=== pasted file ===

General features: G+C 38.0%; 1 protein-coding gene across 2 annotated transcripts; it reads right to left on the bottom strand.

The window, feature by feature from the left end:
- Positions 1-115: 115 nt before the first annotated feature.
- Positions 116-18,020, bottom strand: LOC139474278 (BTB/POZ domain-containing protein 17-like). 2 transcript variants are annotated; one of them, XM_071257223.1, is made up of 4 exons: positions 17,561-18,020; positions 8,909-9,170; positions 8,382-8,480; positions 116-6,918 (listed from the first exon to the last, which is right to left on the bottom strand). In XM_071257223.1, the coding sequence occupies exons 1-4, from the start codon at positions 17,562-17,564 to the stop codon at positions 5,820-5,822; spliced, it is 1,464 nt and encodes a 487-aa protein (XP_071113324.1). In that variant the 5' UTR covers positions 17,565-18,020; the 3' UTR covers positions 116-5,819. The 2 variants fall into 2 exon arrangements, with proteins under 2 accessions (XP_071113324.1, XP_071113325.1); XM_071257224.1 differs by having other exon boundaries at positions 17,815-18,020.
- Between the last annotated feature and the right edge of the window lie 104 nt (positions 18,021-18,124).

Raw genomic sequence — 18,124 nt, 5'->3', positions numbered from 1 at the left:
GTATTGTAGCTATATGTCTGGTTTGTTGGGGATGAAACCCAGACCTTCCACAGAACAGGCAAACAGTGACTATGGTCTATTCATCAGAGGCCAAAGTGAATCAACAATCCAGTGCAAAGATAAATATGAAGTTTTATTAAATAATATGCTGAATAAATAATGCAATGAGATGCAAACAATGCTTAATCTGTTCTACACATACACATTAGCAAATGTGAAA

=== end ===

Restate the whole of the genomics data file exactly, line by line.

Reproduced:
General features: G+C 38.0%; 1 protein-coding gene across 2 annotated transcripts; it reads right to left on the bottom strand.

The window, feature by feature from the left end:
- Positions 1-115: 115 nt before the first annotated feature.
- Positions 116-18,020, bottom strand: LOC139474278 (BTB/POZ domain-containing protein 17-like). 2 transcript variants are annotated; one of them, XM_071257223.1, is made up of 4 exons: positions 17,561-18,020; positions 8,909-9,170; positions 8,382-8,480; positions 116-6,918 (listed from the first exon to the last, which is right to left on the bottom strand). In XM_071257223.1, the coding sequence occupies exons 1-4, from the start codon at positions 17,562-17,564 to the stop codon at positions 5,820-5,822; spliced, it is 1,464 nt and encodes a 487-aa protein (XP_071113324.1). In that variant the 5' UTR covers positions 17,565-18,020; the 3' UTR covers positions 116-5,819. The 2 variants fall into 2 exon arrangements, with proteins under 2 accessions (XP_071113324.1, XP_071113325.1); XM_071257224.1 differs by having other exon boundaries at positions 17,815-18,020.
- Between the last annotated feature and the right edge of the window lie 104 nt (positions 18,021-18,124).

Raw genomic sequence — 18,124 nt, 5'->3', positions numbered from 1 at the left:
GTATTGTAGCTATATGTCTGGTTTGTTGGGGATGAAACCCAGACCTTCCACAGAACAGGCAAACAGTGACTATGGTCTATTCATCAGAGGCCAAAGTGAATCAACAATCCAGTGCAAAGATAAATATGAAGTTTTATTAAATAATATGCTGAATAAATAATGCAATGAGATGCAAACAATGCTTAATCTGTTCTACACATACACATTAGCAAATGTGAAA